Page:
Actress Rachel True On Her Career, 'Half & Half', Quality Roles For Older Black Actresses


Rachel True, in the heart of black culture, is a beloved "carefree black girl" like Cree Summer and Lisa Bonet who grace television and movies in the 90s and 2000s, showing another perspective of womanhood and free spirited blackness.

She is known for her leading role on UPN's Half & Half (2002-2006) as Mona Thorne, an insecure, 20-something music industry executive in San Francisco mending her relationship with her half-sister.

It was the fourth overall watched show on the network and the second on the Monday night line-up behind Girlfriends.

"I think there's a whole set of alternative black girls who were so grateful that there was a Denise Huxtable on television so we can say, 'Oh wow, that's sort of like me but different but like me,'" True, 49, says.

Her career actually began on the set of the groundbreaking sitcom The Cosby Show in 1991 when she was chosen as a stand-in Huxtable with other actors who read through a script before the cast recorded the episode. She would also appear in two episodes as Nicki. Twenty-five years later she says she learned so much from her experiences yet is astonished by how quickly time has passed.

"It's kind of crazy because when you first start and you're younger, like, time is so slow and it seems like forever but when you said its 25 it? Is it really?" True said. "I don't feel like I just started in the business but it definitely doesn't feel like it's been that long."

True, a native of New York City, has appeared in popular TV shows including Beverly Hills 90210, The Fresh Prince of Bel Air, Dawson's Creek, Noah's Ark and The Drew Carey Show and made her film debut in CB4 (1993) and starred alongside Dave Chappelle in Half Baked (1998). Her breakout role as Rochelle, a teenager into witchcraft in the 1996 cult film The Craft, lead to many curly haired black girls to dress as the character for Halloween and being impersonated by drag queen Honey Mahogany from RuPaul's Drag Race. The power of representation.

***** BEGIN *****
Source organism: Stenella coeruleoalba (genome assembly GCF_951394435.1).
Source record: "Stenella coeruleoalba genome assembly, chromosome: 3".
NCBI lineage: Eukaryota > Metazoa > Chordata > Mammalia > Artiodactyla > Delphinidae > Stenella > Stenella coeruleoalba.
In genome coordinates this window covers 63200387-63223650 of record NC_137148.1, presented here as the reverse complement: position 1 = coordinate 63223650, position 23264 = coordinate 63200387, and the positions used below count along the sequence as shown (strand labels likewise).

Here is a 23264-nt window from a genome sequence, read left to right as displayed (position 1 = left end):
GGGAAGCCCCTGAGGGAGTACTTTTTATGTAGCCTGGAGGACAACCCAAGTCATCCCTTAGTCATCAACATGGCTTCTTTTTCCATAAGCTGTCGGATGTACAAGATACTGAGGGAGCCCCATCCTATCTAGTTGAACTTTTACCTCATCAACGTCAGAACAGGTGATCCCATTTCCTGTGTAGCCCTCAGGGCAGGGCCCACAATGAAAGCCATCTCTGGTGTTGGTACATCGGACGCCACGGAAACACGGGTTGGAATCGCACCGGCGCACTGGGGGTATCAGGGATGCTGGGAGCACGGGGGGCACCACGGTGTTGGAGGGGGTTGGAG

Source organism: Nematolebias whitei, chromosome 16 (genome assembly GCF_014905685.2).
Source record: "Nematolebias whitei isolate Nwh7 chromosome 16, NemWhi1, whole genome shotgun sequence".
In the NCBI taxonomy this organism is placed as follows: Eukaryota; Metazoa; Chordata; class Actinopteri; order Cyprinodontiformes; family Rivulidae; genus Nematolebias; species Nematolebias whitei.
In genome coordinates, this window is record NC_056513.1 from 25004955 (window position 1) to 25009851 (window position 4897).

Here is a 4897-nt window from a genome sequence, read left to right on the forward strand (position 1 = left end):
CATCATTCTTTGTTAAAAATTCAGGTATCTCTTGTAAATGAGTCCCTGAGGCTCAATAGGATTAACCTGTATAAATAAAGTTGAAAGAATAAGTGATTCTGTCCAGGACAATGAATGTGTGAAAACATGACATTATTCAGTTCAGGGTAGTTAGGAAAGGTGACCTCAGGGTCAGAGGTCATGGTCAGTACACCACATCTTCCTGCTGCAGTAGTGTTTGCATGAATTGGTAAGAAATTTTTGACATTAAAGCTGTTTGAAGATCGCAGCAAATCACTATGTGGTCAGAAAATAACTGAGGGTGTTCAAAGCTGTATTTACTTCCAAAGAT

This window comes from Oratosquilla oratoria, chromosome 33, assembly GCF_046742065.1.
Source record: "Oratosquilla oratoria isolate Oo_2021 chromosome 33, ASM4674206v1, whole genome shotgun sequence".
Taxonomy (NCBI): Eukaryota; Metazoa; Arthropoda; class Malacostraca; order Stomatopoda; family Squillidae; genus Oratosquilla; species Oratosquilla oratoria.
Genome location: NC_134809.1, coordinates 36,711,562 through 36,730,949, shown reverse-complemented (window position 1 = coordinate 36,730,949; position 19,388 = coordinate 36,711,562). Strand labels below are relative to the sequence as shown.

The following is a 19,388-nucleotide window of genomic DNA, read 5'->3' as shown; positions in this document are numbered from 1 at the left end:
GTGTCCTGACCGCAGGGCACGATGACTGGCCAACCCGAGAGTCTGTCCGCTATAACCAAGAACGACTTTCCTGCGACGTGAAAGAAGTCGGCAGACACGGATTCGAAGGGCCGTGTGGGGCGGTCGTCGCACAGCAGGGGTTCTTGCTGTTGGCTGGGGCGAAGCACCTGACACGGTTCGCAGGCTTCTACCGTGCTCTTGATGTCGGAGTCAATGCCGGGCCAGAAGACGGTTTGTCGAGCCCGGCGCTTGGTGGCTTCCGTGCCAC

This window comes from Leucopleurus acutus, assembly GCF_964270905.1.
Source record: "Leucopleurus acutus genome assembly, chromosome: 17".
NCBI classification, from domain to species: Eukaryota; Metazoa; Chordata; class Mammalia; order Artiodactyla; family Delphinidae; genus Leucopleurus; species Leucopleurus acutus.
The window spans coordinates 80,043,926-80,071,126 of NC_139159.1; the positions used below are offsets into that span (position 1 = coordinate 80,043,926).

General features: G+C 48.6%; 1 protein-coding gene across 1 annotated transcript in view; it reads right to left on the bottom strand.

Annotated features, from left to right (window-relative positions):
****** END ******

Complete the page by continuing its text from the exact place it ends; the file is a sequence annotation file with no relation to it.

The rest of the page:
This year marks significant anniversaries for the longtime actress. It been 10 years since Half & Half was canceled after four seasons, 20 years since the release of the film, The Craft and to top it off, the ageless True is turning 50 in November. Today, she's into photography, started her blog, Some True Things, and is filming an indie movie called "Limelight."

I spoke with Rachel True about her famous roles, embracing her age, limited roles for black actresses of a certain age and the need for representation in entertainment.

She has learned to embrace her age and made health a priority after the loss of her father

Honestly, I don't feel that much different than I did 15 years ago. I still feel like me, so anyone who's afraid of aging or getting older, don't. You're still you with just a lot more knowledge. Now that I'm a grownup, I feel like I want to spread the message to people that there's not really much to be afraid of in terms of aging and if you do, take care of your body and your health. You don't have to look like your grandma did at 50. Feeling good in my body is a priority.

She embraces her quirks and is actually more normal than people think

I'm just really dorky and kind of weirdly traditional. I'm a 1950s housewife stuck inside a Boho body (laughs). I'm kind of shockingly normal, to be honest.

How meeting Chris Rock in NYC while working on a TV pilot with Raven Symone lead to her first movie role